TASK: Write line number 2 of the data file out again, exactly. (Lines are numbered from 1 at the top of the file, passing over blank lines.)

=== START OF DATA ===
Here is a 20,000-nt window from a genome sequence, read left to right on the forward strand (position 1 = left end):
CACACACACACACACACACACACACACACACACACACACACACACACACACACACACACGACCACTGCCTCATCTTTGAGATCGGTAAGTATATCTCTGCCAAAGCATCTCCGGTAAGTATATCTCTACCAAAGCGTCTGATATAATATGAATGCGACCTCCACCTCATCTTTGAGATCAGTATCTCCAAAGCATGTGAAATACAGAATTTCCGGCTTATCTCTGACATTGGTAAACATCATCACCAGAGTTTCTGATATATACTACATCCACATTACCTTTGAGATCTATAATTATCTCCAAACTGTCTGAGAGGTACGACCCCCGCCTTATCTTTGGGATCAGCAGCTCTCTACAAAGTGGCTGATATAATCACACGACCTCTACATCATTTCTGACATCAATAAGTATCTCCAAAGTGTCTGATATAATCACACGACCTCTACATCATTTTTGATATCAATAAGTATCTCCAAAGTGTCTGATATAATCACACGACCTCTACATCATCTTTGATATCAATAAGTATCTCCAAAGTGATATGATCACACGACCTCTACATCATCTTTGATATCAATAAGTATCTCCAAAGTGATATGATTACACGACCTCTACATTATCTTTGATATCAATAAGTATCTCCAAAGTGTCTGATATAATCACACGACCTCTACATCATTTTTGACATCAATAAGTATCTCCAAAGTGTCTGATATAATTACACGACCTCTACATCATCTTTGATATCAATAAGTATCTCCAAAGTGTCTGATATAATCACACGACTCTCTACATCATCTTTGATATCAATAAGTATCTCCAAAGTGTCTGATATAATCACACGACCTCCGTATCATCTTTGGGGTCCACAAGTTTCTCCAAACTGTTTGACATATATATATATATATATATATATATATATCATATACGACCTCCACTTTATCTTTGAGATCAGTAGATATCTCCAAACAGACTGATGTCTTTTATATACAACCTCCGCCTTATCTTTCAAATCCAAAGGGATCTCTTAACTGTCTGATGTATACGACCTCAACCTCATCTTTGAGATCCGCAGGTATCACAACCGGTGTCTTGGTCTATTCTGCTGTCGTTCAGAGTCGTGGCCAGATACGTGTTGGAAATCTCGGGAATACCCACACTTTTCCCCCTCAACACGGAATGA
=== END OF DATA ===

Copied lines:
CACACACACACACACACACACACACACACACACACACACACACACACACACACACACACGACCACTGCCTCATCTTTGAGATCGGTAAGTATATCTCTGCCAAAGCATCTCCGGTAAGTATATCTCTACCAAAGCGTCTGATATAATATGAATGCGACCTCCACCTCATCTTTGAGATCAGTATCTCCAAAGCATGTGAAATACAGAATTTCCGGCTTATCTCTGACATTGGTAAACATCATCACCAGAGTTTCTGATATATACTACATCCACATTACCTTTGAGATCTATAATTATCTCCAAACTGTCTGAGAGGTACGACCCCCGCCTTATCTTTGGGATCAGCAGCTCTCTACAAAGTGGCTGATATAATCACACGACCTCTACATCATTTCTGACATCAATAAGTATCTCCAAAGTGTCTGATATAATCACACGACCTCTACATCATTTTTGATATCAATAAGTATCTCCAAAGTGTCTGATATAATCACACGACCTCTACATCATCTTTGATATCAATAAGTATCTCCAAAGTGATATGATCACACGACCTCTACATCATCTTTGATATCAATAAGTATCTCCAAAGTGATATGATTACACGACCTCTACATTATCTTTGATATCAATAAGTATCTCCAAAGTGTCTGATATAATCACACGACCTCTACATCATTTTTGACATCAATAAGTATCTCCAAAGTGTCTGATATAATTACACGACCTCTACATCATCTTTGATATCAATAAGTATCTCCAAAGTGTCTGATATAATCACACGACTCTCTACATCATCTTTGATATCAATAAGTATCTCCAAAGTGTCTGATATAATCACACGACCTCCGTATCATCTTTGGGGTCCACAAGTTTCTCCAAACTGTTTGACATATATATATATATATATATATATATATATCATATACGACCTCCACTTTATCTTTGAGATCAGTAGATATCTCCAAACAGACTGATGTCTTTTATATACAACCTCCGCCTTATCTTTCAAATCCAAAGGGATCTCTTAACTGTCTGATGTATACGACCTCAACCTCATCTTTGAGATCCGCAGGTATCACAACCGGTGTCTTGGTCTATTCTGCTGTCGTTCAGAGTCGTGGCCAGATACGTGTTGGAAATCTCGGGAATACCCACACTTTTCCCCCTCAACACGGAATGA